Kampala-The Uganda National Roads Authority (Unra) is targeting early 2018 for commencement of construction of the proposed multinational Busega-Mpigi Expressway also called the Kampala-Mpigi Highway, connecting to the Kampala–Masaka road enroute to Mirama Hills- Kagitumba at the border with neighbouring Rwanda.
The plan is to connect the road, which is part of the Northern Corridor a transport network that links landlocked Uganda, Rwanda, South Sudan and Burundi from the Mombasa Port in Kenya, to Rusumo (at Rwanda-Tanzania border) which is part of Central Corridor from the ports of Tanga or Dar-es-Salaam as an alternative road route for movement of cargo from the Indian Ocean.
Unra’s head of corporate communications, Mark Ssali, told this newspaper yesterday they are looking at getting on board a contractor by October next year plus the mandatory additional three months for (a contractor) mobilising equipment on the road project.
“We are basically looking at a year’s time,” Mr Ssali said. “The Resettlement Action Plan (RAP) report has been completed and is with the Chief Government Valuer for approval before we can start.”
This followed yesterday’s signing of two loan agreements worth Shs535b ($151m) between the Finance minister Matia Kasaija and the African Development Bank (AfDB)’s director general for East Africa Gabriel Negatu for the construction of the the Busega-Mpigi Expressway (23.7km) and rehabilitation of its ancillarythe Kagitumba-Kayonza-Rusumo road (208Km).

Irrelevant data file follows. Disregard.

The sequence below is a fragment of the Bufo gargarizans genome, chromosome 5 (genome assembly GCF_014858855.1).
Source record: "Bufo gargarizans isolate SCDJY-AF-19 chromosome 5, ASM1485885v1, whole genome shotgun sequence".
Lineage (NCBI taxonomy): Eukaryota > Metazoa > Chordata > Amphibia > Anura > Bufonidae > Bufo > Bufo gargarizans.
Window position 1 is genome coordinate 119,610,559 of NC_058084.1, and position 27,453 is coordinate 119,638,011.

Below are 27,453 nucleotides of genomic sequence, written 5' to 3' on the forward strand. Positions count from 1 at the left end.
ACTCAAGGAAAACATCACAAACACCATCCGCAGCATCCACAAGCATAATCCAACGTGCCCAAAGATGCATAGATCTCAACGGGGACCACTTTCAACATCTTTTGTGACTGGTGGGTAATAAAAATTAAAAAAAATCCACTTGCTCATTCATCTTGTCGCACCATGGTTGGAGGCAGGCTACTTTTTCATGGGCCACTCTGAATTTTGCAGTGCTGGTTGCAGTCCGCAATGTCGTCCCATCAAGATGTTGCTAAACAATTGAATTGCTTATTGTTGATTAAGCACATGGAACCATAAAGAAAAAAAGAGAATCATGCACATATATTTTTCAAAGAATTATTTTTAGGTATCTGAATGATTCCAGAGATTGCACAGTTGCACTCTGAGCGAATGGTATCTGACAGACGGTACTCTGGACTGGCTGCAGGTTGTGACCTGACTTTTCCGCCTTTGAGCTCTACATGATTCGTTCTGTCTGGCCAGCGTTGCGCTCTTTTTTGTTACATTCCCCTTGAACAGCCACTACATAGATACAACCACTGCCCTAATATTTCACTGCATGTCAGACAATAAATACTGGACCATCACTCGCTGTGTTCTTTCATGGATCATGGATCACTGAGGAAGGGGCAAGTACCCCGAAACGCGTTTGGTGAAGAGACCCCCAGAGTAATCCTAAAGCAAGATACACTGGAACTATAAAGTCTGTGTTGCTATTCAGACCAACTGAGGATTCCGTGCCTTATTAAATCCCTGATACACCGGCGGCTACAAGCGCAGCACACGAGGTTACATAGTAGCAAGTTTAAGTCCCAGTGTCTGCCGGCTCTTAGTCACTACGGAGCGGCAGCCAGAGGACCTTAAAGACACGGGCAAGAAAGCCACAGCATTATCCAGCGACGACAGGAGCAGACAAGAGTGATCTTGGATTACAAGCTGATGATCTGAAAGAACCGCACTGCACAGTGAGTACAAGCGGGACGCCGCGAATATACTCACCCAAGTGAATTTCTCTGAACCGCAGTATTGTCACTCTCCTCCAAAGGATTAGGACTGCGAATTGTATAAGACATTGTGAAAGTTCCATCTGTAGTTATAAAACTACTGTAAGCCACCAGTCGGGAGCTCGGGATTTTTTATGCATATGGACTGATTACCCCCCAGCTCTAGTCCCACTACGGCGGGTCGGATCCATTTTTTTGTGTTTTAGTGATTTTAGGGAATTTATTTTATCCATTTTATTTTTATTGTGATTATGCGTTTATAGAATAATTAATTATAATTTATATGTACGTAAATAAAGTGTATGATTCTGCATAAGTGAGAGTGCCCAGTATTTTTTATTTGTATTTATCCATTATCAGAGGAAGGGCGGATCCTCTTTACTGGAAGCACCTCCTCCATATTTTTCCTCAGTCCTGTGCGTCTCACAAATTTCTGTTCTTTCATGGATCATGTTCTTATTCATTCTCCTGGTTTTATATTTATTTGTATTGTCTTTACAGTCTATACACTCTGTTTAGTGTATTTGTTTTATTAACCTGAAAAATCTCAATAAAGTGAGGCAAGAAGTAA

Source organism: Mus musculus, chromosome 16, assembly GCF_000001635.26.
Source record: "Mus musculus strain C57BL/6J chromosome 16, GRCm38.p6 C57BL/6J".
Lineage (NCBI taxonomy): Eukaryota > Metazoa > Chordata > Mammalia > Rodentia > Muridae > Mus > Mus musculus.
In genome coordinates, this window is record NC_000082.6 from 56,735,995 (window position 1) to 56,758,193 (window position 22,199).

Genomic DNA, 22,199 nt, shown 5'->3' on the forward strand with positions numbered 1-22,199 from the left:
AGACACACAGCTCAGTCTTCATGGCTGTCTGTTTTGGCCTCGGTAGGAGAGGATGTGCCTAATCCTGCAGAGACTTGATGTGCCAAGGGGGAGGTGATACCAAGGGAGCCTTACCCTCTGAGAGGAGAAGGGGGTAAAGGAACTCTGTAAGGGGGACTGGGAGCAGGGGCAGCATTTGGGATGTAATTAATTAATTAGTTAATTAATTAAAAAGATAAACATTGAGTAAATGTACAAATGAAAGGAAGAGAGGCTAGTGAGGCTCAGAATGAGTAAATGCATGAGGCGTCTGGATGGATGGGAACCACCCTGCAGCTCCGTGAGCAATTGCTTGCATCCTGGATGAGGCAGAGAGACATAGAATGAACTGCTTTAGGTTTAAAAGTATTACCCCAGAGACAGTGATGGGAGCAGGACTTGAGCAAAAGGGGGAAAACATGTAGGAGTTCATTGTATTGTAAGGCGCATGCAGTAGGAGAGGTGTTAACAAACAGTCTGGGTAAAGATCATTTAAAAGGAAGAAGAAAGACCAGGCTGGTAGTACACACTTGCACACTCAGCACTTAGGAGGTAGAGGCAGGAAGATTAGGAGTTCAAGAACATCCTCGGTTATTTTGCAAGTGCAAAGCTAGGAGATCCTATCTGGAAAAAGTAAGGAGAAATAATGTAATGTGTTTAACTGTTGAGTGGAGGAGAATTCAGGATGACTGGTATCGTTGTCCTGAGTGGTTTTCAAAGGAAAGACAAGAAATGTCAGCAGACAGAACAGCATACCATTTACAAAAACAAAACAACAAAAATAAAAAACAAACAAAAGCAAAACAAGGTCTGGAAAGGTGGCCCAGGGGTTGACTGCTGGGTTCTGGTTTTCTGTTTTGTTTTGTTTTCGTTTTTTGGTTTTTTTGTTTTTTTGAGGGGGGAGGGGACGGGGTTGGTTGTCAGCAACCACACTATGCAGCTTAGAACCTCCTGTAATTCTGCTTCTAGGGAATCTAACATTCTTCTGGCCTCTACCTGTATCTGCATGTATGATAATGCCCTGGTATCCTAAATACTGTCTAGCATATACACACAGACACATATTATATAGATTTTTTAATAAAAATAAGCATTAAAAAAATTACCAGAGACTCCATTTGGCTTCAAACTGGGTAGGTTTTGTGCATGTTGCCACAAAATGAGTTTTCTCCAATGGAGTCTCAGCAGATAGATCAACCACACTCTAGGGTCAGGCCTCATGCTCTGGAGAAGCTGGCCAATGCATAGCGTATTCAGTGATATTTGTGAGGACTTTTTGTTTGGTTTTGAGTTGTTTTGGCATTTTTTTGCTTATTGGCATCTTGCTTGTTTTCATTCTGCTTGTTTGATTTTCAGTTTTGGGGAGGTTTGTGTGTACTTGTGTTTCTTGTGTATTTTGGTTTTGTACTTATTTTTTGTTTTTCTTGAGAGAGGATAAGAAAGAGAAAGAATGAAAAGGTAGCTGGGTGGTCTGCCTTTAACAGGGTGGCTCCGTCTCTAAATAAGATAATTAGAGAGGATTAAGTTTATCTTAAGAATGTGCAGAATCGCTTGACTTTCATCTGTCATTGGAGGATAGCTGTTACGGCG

The Kampala-Mpigi Highway is one of the main thoroughfares that roads body has been working for a long a time and its designs have been on the shelf for a while.
The four lane, dual carriage way will cost $91m (Shs322b), and will include four major interchanges to facilitate interconnection to with roads at designated points at Nabbingo, Nsangi, Maya and Lugala in Wakiso district off both the Northern Bypass and the Entebbe-Expressway whose expansion and construction, separately is ongoing.
The highway will also include 20km of link/service roads (of normal width 7km), five flyovers and 8km of auxiliary lanes.
Mr Negatu, commended government for its devoutness to infrastructure development, and described the road as “a response to the country’s growing population” and “need to trade with neighbouring countries to boost self-reliance”.
As part of the employment opportunities created by the project, he expressly, indicated that 360 jobs will be allotted to women.
The signing was also attended by the Unra executive director, Ms Allen Kagina, Works and Transport minister Monica Azuba-Ntege, and Secretary to the Treasury, Mr Keith Muhakanizi.
Mr Kasaija, decried the hardships government is going through to acquire land for infrastructure, which President Museveni has indicated is his priority, and also further warned against technical delays that could lead to low absorption of the credit facility.
“This project is aligned with the Eastern Africa regional Integration Strategy which suppots development infrastructure which has an impact on regional transport and intergration,” he said.
The Mirama Hills-Kagitumba-Kayonza road at the border and through Rwanda will cost $60m (Shs212b) from the AfDB’s Africa Development Fund, the concessional financing window of the Bank that lends to low income Regional Members.